Murder, madness and Milligan

The plaque outside the Sixties breeze-block house in Sussex commemorates ‘The Blind Architect'. In the sitting room a notice reads: ‘No smoking. Trying to give up lung cancer.' And the invitations displayed on the shelf are mostly for parties in 1988. This is, after all, the home of Spike Milligan, 74-year-old former Goon and manic-depressive.

Milligan has sad eyes, yellowing hair and looks old and frail as he shuffles to sit down, joking and charming, wearing slippers and jeans. Almost immediately he accuses me of wasting the world's resources with my research notes. Yet this week sees the publication of a 213-page book, Depression and How to Survive It, a collaboration with psychiatrist Dr Anthony Clare.

Milligan first identified himself as a manic-depressive on Clare's Radio 4 programme, In The Psychiatrist's Chair. Nearly 10 years later, Clare has taken Milligan as a case study in this book to help fellow sufferers. Milligan, who has suffered from depression for more than 40 years, has written ‘maybe 47 books'. He's just finished a satirical version of the Bible and is currently writing a comic adaptation of Wuthering Heights, with Heathcliff cast as a Pakistani.

I felt nervous interviewing him. He's renowned for his passionate outbursts, possibly using his illness as an excuse for intolerance and insensitivity. He's crazy about punctuality, taking lateness as a personal insult. He went into a tirade about overpopulation when he learned of Clare's seven children, despite having five of his own - but they were born before he became concerned about the environment. ‘In my view,' says Milligan of Clare, ‘he's ill.'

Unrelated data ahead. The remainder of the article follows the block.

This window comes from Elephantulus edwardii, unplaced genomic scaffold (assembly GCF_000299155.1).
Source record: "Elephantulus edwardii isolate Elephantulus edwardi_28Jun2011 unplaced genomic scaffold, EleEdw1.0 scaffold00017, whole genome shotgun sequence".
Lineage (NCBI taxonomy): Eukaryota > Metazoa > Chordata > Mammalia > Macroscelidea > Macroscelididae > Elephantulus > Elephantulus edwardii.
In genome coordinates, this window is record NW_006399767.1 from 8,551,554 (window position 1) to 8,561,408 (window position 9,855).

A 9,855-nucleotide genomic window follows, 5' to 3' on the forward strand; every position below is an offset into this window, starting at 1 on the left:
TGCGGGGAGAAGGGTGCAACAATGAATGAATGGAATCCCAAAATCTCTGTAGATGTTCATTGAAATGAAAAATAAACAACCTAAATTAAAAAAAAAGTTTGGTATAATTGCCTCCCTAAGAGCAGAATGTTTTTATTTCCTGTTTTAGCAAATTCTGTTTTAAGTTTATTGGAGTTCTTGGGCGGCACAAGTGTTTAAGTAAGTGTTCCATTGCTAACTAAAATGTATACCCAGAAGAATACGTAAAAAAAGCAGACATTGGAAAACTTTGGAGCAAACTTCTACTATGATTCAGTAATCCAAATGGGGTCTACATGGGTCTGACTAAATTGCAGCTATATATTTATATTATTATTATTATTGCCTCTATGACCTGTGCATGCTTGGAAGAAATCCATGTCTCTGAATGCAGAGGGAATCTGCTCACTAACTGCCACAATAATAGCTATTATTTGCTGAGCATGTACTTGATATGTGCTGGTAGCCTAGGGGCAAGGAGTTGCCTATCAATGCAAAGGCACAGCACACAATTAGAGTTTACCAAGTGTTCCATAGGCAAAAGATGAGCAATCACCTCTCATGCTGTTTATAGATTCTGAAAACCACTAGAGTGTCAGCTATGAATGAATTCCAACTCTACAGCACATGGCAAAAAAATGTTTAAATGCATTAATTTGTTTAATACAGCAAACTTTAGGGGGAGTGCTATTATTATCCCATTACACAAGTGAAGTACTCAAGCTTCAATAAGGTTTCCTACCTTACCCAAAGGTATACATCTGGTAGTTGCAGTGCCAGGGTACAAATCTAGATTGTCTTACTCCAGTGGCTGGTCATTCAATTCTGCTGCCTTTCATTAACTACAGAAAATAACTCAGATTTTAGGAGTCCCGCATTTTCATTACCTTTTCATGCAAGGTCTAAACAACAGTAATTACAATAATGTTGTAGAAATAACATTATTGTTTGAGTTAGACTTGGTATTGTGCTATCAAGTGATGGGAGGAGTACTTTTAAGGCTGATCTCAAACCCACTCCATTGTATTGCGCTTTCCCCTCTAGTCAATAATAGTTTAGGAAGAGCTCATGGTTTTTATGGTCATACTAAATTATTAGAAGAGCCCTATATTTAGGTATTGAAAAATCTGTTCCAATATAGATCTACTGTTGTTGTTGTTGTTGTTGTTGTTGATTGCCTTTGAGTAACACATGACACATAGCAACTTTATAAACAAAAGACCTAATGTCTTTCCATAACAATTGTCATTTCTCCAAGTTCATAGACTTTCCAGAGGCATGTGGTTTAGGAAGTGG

Milligan was once given a conditional discharge after firing an air gun at a 15-year-old who climbed over his wall. Another time, he threatened to kill Peter Sellers with a potato peeler.

Speaking to him feels like walking on egg shells. ‘I don't like people,' he says. ‘They're hateable, stupid and boring.' His eyes blaze and his voice rises. There's been a misunderstanding. He hadn't intended to include his third and current wife, Shelagh, in the view that, ‘even the best people can turn out the worst. Even dearest ones can turn on you'.

The same reaction occurs when we talk about his fifth child, the product of an affair in the Seventies when Milligan was married to Pat Ridgeway. Following revelations last year by his ex-lover Margaret Maugham, Milligan met his illegitimate son, James, 17, for the first time.

He says, without emotion: ‘Meeting him was just like meeting a new person. We sat down and had tea. I asked him about his schooling, which I pay for. I asked him about religion. He's not much into religion.'

Milligan's illness has impinged on all aspects of his life. Clare notes a significant association between manic-depression and Milligan's comic genius; but he'd willingly give up his fame and achievements to be free of the agonies of his illness.

‘If I had my time again, I'd like to come back as a tree.' Then, typically quirkily, he considers dogs' urine, and decides he would prefer to be a Greek philosopher.

Milligan, patron of The Manic-Depressive Fellowship, was in the middle of one of the worst depressions of his life while working with Clare. ‘I wanted to kill myself with pills. What stopped me was the thought of my family. I could see that haunting spectre of them standing over my coffin crying their eyes out.'